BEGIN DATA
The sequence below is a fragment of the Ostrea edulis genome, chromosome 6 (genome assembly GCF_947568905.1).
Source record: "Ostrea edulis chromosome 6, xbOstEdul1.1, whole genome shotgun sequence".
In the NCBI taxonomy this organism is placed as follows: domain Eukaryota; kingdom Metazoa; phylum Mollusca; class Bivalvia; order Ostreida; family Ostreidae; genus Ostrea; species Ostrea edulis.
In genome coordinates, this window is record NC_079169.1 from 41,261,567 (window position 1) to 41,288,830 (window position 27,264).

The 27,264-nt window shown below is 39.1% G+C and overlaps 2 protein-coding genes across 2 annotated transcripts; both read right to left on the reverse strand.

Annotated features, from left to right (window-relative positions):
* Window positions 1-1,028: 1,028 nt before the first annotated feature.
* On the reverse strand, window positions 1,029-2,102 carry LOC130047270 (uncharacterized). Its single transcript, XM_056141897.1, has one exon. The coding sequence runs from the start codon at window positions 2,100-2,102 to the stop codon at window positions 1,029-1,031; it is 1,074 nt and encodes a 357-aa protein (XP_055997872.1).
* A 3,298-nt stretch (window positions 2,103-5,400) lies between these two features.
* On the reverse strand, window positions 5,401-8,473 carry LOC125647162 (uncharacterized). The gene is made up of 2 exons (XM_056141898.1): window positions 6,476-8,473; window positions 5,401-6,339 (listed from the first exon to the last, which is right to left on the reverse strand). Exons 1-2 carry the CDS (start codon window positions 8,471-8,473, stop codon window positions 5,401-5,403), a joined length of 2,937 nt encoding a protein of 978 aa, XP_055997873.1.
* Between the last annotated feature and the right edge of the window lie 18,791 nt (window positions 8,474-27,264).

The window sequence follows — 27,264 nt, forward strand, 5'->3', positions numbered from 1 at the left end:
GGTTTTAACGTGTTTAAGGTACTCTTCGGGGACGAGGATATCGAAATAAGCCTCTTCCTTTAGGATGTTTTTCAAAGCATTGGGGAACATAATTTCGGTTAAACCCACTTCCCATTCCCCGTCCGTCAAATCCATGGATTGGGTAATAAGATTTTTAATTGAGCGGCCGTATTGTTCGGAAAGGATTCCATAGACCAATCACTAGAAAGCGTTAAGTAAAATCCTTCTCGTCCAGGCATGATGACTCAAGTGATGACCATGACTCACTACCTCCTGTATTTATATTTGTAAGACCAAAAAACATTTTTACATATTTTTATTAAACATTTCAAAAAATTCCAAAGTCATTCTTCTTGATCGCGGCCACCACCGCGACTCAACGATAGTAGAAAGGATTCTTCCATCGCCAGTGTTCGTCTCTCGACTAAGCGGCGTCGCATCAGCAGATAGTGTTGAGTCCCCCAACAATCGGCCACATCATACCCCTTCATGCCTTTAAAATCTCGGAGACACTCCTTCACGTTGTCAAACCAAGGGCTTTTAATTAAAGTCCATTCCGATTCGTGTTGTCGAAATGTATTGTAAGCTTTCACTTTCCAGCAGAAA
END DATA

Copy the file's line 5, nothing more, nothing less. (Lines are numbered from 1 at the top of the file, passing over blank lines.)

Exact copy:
The 27,264-nt window shown below is 39.1% G+C and overlaps 2 protein-coding genes across 2 annotated transcripts; both read right to left on the reverse strand.